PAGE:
Tyrosine hydroxylase is a BH4 (tetrahydrobiopterin) dependent enzyme which increases the conversion of tyrosine, an amino acid, to l-DOPA (l-dihydroxyphenylalanine.) This enzyme activity was measured in multiple parts of the leguminous plant, Mucuna pruriens (velvet bean.) l-DOPA is a treatment for Parkinsonism. It crosses the blood-brain barrier and is converted to dopamine in the brain.
In Parkinsonism, the substantia nigra area of the brain doesn’t produce enough dopamine. Parkinson’s disease is a neurodegenerative disease. Tyrosine hydroxylase enzyme promotes the conversion of tyramine to dopamine. These two processes are necessary in the production of dopamine from tyrosine.
The immature seeds of Mucuna pruriens (velvet bean) were found to contain the highest amounts of l-DOPA. The roots and stems had the lowest. The young leaves of the plant contained the highest amounts of tyrosine hydroxylase. The immature seeds had the lowest amount of tyrosine hydroxylase. The enzyme levels in mature leaves were the highest and the levels in old leaves were the lowest.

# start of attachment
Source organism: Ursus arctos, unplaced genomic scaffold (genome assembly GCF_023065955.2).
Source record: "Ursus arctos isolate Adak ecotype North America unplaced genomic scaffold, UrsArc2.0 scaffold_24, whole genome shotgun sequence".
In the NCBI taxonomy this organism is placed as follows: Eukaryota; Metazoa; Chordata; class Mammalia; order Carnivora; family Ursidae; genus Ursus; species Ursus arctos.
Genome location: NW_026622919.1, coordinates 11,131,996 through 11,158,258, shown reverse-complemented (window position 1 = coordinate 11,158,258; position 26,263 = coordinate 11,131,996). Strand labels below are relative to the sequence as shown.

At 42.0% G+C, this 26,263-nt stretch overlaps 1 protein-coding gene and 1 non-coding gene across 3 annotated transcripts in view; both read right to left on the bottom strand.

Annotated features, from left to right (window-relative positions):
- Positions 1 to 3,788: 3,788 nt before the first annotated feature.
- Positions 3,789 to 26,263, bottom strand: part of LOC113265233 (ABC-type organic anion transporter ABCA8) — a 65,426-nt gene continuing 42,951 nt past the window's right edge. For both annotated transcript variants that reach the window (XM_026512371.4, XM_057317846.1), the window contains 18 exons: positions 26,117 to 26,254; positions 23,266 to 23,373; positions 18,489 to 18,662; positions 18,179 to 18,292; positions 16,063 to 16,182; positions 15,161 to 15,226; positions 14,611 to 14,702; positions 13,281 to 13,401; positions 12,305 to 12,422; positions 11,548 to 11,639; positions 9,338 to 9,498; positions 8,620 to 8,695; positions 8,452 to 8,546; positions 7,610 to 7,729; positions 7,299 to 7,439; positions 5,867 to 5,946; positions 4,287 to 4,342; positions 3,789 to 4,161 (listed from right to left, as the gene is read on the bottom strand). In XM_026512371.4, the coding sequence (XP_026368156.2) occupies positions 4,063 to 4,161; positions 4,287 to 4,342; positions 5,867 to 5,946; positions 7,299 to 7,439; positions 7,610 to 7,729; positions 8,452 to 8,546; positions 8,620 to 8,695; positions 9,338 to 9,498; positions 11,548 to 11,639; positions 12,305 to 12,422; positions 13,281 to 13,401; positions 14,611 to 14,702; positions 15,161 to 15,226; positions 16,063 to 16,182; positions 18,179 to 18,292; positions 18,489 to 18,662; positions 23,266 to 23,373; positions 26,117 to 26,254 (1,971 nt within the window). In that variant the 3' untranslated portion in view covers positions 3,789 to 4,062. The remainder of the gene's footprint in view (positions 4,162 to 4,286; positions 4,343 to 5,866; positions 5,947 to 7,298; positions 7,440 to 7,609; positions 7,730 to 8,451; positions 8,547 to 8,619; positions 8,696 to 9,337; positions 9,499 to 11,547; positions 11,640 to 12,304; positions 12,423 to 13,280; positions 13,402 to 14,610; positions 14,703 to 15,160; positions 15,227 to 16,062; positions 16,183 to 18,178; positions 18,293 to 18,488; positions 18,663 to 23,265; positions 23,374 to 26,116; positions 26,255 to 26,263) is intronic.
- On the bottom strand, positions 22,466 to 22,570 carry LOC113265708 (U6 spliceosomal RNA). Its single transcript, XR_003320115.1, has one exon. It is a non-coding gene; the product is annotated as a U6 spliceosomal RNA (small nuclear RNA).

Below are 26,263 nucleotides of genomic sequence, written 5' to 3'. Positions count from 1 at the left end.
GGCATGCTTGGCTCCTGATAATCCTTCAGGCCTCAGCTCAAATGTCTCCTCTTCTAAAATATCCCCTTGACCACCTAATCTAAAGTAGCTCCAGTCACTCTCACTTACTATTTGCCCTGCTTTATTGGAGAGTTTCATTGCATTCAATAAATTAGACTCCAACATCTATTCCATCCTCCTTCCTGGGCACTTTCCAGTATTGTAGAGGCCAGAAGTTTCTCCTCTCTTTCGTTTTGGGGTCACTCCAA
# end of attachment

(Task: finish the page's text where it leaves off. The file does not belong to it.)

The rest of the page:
Phenylalanine could not be hydroxylated by the tyrosine hydroxylase from Macuna pruriens. The activity of tyrosine hydroxylase was enhanced by low levels of iron and was inhibited by high levels of iron.
CONCLUSION: High levels of tyrosine hydroxylase are found in Mucuna pruriens plants. This enzyme is important in the production of l-DOPA and dopamine in the brain for treatment of Parkinsonism.
NOTE: Insufficient BH4 can inhibit the reactions necessary for the production of serotonin and dopamine.
The hairs of M. pruriens contain serotonin (5-OH tryptophan.)
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